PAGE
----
An official website of the United States government

The .gov means it’s official.
Federal government websites always use a .gov or .mil domain. Before sharing sensitive information online, make sure you’re on a .gov or .mil site by inspecting your browser’s address (or “location”) bar.

This site is also protected by an SSL (Secure Sockets Layer) certificate that’s been signed by the U.S. government. The https:// means all transmitted data is encrypted  — in other words, any information or browsing history that you provide is transmitted securely.

You are here Back to top

Invasive Species Resources

Displaying 1 to 20 of 488

Search Help
University of Minnesota. Minnesota Aquatic Invasive Species Research Center.
DOI. NPS. Biscayne National Park.
Pennsylvania State University. Cooperative Extension.

Aquatic Invaders in the Marketplace.

Contact the relevant federal or state agency contacts for more information about AIM and/or regulations.

University of Florida. Institute of Food and Agricultural Sciences.
See also: IPM Florida - Invasive Plants for more publications

Pennsylvania Fish and Boat Commission.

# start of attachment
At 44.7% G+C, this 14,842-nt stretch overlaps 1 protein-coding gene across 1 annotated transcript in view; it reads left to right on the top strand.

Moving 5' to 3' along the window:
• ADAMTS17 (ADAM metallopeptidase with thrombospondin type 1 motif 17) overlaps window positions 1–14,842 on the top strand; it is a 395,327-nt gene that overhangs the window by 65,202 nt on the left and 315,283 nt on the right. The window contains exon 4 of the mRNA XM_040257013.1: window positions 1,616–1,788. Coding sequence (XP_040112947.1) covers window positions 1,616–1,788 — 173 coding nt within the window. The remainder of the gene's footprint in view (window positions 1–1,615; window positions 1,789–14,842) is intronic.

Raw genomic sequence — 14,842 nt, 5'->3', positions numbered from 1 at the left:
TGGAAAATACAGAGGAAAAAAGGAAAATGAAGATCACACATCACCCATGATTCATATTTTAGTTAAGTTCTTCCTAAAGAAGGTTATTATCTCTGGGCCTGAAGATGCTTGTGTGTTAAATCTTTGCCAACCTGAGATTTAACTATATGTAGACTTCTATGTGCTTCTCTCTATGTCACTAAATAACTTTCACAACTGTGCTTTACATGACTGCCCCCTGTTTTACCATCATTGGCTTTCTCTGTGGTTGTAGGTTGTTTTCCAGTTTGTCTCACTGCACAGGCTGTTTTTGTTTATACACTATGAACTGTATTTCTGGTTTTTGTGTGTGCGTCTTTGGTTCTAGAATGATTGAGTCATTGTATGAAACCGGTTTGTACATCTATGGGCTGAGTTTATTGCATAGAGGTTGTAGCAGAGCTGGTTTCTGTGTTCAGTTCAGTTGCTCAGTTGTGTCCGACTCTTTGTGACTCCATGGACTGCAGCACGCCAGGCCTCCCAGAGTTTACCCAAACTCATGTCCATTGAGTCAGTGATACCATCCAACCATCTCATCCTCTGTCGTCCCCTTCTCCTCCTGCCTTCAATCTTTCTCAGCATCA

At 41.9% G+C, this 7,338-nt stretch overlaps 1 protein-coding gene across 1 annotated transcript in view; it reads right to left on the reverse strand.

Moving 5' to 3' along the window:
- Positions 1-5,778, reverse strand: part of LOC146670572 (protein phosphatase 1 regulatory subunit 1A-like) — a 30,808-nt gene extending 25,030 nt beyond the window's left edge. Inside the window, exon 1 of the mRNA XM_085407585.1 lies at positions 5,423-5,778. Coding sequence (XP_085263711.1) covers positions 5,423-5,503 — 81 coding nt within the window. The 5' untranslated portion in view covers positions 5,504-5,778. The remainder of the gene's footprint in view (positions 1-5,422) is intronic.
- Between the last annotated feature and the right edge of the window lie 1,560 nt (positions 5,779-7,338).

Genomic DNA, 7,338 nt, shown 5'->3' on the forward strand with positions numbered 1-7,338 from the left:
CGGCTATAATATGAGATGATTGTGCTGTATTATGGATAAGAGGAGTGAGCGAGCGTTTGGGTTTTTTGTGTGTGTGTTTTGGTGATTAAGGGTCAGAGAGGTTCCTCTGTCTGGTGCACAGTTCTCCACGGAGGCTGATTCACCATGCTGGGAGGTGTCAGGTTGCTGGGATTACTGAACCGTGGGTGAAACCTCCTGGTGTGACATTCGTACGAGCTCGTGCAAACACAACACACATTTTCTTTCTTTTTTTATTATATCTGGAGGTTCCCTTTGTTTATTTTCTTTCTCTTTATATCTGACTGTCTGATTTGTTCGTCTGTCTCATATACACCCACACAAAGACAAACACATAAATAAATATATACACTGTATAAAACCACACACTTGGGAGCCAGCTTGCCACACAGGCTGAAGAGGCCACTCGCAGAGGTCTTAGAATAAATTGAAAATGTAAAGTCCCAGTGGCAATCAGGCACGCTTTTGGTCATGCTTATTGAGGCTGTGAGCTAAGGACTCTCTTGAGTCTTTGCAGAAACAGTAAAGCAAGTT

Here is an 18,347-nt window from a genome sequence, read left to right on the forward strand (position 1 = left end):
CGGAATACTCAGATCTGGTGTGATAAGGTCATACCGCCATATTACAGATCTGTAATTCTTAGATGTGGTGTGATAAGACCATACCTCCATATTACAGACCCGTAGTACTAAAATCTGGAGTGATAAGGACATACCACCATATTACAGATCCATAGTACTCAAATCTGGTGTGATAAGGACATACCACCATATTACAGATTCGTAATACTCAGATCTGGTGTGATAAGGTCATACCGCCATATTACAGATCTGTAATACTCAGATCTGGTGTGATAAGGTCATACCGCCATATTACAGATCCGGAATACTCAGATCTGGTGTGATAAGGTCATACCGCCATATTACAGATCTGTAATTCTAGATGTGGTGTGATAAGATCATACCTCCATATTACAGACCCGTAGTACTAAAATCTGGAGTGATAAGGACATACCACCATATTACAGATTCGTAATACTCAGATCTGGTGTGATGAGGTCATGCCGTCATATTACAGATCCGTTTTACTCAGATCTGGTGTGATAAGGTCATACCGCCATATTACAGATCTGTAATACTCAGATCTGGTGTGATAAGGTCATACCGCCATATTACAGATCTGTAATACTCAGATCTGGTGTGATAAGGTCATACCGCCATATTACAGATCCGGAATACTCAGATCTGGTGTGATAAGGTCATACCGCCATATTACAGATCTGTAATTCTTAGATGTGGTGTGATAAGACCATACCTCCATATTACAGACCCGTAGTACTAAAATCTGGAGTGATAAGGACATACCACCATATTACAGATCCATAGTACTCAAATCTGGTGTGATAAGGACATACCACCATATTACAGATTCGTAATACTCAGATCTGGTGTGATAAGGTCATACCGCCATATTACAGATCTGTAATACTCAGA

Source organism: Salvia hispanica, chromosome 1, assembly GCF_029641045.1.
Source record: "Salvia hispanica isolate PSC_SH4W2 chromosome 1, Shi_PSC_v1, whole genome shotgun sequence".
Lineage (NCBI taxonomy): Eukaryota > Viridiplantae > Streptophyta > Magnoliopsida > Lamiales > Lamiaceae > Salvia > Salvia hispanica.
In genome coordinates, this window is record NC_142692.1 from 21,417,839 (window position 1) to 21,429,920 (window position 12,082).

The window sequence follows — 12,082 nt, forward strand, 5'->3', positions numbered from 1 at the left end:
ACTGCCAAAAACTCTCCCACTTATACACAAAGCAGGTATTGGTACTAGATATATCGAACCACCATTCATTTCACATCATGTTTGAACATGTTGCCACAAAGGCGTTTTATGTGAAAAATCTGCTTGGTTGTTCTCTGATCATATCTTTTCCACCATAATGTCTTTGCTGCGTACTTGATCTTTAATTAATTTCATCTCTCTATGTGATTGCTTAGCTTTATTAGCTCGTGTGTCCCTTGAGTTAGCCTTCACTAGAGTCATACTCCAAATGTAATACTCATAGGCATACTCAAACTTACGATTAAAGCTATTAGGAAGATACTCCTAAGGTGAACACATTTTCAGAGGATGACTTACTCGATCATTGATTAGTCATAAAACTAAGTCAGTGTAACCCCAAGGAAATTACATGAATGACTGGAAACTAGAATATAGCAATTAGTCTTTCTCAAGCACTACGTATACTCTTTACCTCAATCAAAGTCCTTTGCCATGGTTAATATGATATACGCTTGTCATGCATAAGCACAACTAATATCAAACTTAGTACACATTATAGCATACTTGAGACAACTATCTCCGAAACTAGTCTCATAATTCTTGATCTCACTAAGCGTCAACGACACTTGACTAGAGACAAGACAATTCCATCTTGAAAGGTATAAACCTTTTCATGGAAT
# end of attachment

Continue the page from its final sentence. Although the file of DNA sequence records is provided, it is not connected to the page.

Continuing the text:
See also: Aquatic Invasive Species for more action plans

Pennsylvania Fish and Boat Commission.
See also: Aquatic Invasive Species for more action plans
University of Minnesota. Minnesota Aquatic Invasive Species Research Center.
North Dakota Department of Agriculture.
University of Florida. Emerging Pathogens Institute.
North Dakota Game and Fish Department.
University of Minnesota. Minnesota Sea Grant.
Pennsylvania Fish and Boat Commission.
Scroll to view list of aquatic species banned in Pennsylvania.
University of Minnesota. Minnesota Sea Grant.
AIS-HACCP is a self-inspection system for reducing the risk of spreading aquatic invasive species through aquaculture, hatchery, scientific, natural resource, and baitfish harvesting activities. This adaptable way to protect waterways from unwanted species was derived from HACCP methods required for the seafood industry and builds on Sea Grant’s success in assisting industry compliance.

Minnesota Department of Natural Resources.

Minnesota Department of Natural Resources.
An affirmation card reminds boaters and nonresident anglers of Minnesota’s aquatic invasive species laws. Watercraft owners and nonresident anglers must read and sign the affirmation during their regular license renewal, then keep it in their possession with their license. The affirmation, enacted by the Minnesota Legislature, is another positive step in the state’s proactive efforts to keep 95% of Minnesota lakes off the infested waters list.
Minnesota Department of Natural Resources.
Outreach materials are provided to help organizations and individuals promote aquatic invasive species (AIS) prevention activities in their communities. Minnesota DNR's Invasive Species Program provides printed materials and design files, as well as providing review of AIS materials created by other organizations.
North Dakota Game and Fish Department.
Pennsylvania State University. Cooperative Extension.
Pennsylvania State University. Cooperative Extension.